CoFluent probably ran out of money and was looking for a savior.
It's also a big tax write-off for Intel. They will shut down the company except for a few engineers to support Intel projects. Intel has a lot of in-house tools, this is just another one.
Intel is in other markets, with McAfee for security and Wind River (including Virtutech) for software and EDA.
In your scenario, the theory is that Intel considers Cofluent technology strategic for its own use and thus take ownership of it. We can't know that without having terms of the deal (which do not look to be revealed). However, I'm wondering if there have been other examples of an EDA firm acquired by an electronics house rather than another EDA company?
What remains to be seen is if Cofluent is taken entire in-house or if it remains out in the world to sell and compete. The other examples make the latter seem more likely ... but we will see!
I don't know for sure. I have put the question into Intel's communications people but no reply as yet.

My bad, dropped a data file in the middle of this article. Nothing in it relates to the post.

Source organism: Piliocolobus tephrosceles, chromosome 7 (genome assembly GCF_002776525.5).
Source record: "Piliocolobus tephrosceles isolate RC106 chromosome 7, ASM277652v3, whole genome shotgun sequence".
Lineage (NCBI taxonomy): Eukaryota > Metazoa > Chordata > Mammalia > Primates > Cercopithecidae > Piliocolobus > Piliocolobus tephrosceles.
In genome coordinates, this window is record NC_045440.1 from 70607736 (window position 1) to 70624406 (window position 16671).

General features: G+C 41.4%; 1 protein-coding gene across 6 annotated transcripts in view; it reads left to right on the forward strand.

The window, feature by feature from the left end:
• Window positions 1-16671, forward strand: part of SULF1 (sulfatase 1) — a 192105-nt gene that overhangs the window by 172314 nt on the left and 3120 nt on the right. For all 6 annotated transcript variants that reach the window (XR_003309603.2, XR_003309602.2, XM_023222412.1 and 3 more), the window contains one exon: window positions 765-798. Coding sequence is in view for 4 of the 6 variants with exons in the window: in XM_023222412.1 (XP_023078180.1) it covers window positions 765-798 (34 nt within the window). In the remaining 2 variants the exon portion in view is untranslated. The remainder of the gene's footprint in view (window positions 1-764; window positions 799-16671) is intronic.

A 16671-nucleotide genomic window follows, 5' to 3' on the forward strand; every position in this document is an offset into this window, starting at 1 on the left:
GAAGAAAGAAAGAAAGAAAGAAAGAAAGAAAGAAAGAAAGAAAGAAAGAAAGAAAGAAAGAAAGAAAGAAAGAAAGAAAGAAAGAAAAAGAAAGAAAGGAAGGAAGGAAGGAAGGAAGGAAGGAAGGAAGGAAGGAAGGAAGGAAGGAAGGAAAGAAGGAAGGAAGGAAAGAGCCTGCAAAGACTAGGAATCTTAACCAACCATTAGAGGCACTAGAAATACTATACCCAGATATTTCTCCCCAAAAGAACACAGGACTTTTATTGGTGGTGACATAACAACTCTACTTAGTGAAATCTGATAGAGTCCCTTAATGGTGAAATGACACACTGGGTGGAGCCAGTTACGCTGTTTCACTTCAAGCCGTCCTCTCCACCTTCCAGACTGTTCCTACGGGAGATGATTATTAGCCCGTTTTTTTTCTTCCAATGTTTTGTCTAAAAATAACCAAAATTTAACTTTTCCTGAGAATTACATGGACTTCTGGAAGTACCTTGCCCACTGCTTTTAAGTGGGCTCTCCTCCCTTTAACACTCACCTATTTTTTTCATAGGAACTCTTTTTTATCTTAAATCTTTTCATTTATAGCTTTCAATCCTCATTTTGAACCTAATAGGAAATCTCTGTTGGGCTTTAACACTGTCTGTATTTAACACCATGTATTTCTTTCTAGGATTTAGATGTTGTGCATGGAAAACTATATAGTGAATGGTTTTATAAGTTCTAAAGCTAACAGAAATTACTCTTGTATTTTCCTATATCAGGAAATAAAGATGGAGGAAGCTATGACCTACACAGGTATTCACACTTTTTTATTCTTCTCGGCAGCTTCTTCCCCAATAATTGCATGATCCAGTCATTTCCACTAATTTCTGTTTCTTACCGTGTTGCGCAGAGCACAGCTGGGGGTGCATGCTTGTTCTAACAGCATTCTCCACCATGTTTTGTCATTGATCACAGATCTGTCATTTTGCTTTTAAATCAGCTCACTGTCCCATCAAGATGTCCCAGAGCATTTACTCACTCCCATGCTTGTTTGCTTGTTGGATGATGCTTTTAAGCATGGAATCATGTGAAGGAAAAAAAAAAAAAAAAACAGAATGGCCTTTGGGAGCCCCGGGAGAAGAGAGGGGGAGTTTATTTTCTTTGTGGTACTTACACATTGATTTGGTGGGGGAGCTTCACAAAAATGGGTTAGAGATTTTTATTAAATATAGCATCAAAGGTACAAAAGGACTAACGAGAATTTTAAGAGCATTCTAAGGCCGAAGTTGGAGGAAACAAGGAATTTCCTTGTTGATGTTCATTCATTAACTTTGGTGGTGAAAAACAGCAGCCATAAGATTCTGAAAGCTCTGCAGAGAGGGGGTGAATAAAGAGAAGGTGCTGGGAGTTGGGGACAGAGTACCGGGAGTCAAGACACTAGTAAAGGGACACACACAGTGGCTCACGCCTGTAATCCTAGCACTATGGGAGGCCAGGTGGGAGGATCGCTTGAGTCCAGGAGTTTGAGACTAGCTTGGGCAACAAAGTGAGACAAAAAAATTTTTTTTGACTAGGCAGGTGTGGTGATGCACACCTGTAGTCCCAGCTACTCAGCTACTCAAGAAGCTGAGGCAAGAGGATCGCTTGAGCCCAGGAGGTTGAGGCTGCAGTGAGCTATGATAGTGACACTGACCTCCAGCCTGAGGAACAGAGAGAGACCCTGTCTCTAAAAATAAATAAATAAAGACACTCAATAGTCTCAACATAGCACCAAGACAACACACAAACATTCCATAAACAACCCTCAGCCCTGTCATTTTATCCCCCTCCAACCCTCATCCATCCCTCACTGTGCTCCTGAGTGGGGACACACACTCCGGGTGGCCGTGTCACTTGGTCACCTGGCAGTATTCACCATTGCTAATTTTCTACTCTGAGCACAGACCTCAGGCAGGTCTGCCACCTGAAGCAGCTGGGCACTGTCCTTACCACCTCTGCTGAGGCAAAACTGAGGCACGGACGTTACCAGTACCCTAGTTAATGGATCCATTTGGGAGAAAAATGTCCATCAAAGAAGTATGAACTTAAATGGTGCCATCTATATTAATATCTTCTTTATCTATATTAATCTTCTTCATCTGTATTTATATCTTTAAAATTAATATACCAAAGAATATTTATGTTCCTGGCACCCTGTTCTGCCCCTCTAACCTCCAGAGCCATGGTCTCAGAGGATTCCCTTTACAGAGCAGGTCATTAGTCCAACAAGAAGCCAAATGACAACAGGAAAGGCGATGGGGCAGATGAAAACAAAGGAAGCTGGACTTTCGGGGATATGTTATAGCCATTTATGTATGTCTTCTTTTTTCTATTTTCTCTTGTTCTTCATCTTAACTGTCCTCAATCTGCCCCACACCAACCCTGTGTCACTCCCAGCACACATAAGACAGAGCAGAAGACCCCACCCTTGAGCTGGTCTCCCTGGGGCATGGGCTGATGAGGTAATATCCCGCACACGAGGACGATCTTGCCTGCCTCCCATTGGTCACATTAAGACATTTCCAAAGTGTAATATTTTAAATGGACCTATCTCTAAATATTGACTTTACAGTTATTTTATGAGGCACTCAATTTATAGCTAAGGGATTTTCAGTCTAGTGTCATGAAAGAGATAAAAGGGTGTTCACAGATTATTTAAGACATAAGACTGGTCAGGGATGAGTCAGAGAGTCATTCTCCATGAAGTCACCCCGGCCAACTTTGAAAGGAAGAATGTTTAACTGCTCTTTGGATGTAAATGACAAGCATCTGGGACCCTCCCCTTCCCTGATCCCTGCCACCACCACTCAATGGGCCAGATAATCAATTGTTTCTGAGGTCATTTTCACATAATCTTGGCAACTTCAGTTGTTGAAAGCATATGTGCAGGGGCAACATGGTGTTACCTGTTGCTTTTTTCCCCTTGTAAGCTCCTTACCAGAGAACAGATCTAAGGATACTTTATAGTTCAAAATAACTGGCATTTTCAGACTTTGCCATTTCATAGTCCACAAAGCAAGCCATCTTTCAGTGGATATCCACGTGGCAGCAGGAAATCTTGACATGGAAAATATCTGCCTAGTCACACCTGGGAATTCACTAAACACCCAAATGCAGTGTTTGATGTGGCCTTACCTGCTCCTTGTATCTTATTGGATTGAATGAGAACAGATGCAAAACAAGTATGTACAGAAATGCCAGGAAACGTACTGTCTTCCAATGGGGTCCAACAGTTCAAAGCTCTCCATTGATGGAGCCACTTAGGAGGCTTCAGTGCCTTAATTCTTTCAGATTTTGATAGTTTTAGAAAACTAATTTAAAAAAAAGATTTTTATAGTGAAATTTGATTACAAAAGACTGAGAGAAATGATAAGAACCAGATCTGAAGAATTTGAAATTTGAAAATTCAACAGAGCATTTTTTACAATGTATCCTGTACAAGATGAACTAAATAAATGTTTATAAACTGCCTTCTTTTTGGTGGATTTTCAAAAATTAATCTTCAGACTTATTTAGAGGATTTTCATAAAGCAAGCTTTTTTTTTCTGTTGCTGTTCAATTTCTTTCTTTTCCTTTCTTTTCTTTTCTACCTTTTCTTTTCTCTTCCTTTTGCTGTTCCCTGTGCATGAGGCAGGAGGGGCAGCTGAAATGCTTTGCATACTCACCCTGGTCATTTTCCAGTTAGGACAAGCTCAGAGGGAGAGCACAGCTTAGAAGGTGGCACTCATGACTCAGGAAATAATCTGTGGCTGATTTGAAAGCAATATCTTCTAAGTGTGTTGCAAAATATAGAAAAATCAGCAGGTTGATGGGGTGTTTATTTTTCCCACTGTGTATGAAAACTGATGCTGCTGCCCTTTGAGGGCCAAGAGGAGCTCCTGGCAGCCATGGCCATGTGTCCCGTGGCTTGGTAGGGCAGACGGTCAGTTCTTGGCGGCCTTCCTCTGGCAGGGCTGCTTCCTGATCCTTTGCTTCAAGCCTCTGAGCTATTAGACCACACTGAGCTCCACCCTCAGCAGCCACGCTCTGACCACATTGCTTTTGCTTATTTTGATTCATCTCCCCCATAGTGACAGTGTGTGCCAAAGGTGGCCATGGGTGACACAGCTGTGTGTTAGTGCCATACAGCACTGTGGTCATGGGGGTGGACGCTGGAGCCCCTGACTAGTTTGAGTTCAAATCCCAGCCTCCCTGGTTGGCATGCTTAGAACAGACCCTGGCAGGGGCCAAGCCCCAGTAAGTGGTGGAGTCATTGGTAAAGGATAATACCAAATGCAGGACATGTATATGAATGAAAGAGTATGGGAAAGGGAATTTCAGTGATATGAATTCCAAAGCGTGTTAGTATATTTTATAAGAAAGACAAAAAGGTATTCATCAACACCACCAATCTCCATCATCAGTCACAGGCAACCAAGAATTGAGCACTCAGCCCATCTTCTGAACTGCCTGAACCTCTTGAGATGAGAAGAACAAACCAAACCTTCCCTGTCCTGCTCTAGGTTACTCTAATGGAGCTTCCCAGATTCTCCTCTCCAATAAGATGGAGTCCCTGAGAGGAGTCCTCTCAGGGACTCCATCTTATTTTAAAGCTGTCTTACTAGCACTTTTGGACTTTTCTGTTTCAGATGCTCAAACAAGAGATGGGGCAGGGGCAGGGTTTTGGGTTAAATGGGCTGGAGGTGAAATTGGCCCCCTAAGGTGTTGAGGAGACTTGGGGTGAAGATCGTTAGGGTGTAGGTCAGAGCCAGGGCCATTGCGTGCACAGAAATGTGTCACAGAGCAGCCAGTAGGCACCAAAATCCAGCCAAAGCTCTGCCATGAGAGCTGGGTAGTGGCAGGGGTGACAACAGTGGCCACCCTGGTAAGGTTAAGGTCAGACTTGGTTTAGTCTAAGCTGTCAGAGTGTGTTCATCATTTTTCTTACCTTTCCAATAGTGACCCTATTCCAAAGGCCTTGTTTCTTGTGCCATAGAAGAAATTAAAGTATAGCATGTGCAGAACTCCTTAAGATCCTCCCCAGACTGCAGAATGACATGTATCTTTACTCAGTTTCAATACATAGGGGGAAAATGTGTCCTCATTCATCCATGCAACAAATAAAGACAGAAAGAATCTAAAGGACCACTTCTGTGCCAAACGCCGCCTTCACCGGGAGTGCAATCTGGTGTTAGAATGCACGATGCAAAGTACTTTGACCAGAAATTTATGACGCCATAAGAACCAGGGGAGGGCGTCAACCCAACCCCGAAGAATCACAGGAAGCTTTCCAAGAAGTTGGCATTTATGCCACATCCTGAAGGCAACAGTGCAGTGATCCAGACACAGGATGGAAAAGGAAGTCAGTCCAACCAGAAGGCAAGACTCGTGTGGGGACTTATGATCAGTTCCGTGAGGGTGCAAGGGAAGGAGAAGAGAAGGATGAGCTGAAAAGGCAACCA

But here is a scenario: suppose Intel liked CoFluent Studio and had bought lots of seats and was doing multicore design work and software parallelization work using the tools.
And then CoFluent said they needed more money to continue and asked if Intel Capital would lead an investment round.
So Intel thought about it and said why not just buy the company and cut off other chip and systems companies from access to the technology in the longer term -- obviously established contracts would be honored.
After all in February of this year Intel was boasting it had moved up to being the fifth-largest software company in the world.
I understand all CoFluent's customers were informed about the deal so perhaps one of them could comment on Intel's motivation?